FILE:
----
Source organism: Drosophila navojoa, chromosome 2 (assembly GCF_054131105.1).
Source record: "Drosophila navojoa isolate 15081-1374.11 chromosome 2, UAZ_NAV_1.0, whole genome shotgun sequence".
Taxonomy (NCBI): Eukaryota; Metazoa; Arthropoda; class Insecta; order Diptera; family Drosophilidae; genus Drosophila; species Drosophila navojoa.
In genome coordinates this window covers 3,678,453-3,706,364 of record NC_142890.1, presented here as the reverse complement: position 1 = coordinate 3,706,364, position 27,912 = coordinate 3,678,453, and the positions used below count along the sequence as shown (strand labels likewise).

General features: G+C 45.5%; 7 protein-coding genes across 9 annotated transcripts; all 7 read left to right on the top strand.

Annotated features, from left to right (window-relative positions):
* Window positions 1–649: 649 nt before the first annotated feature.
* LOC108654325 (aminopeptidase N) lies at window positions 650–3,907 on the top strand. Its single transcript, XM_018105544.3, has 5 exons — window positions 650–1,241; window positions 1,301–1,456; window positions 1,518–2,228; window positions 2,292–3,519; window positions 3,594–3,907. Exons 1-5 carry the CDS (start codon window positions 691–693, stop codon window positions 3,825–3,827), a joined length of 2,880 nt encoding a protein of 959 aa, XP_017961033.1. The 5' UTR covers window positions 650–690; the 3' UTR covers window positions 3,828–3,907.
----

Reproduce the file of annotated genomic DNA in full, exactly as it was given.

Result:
Source organism: Drosophila navojoa, chromosome 2 (assembly GCF_054131105.1).
Source record: "Drosophila navojoa isolate 15081-1374.11 chromosome 2, UAZ_NAV_1.0, whole genome shotgun sequence".
Taxonomy (NCBI): Eukaryota; Metazoa; Arthropoda; class Insecta; order Diptera; family Drosophilidae; genus Drosophila; species Drosophila navojoa.
In genome coordinates this window covers 3,678,453-3,706,364 of record NC_142890.1, presented here as the reverse complement: position 1 = coordinate 3,706,364, position 27,912 = coordinate 3,678,453, and the positions used below count along the sequence as shown (strand labels likewise).

General features: G+C 45.5%; 7 protein-coding genes across 9 annotated transcripts; all 7 read left to right on the top strand.

Annotated features, from left to right (window-relative positions):
* Window positions 1–649: 649 nt before the first annotated feature.
* LOC108654325 (aminopeptidase N) lies at window positions 650–3,907 on the top strand. Its single transcript, XM_018105544.3, has 5 exons — window positions 650–1,241; window positions 1,301–1,456; window positions 1,518–2,228; window positions 2,292–3,519; window positions 3,594–3,907. Exons 1-5 carry the CDS (start codon window positions 691–693, stop codon window positions 3,825–3,827), a joined length of 2,880 nt encoding a protein of 959 aa, XP_017961033.1. The 5' UTR covers window positions 650–690; the 3' UTR covers window positions 3,828–3,907.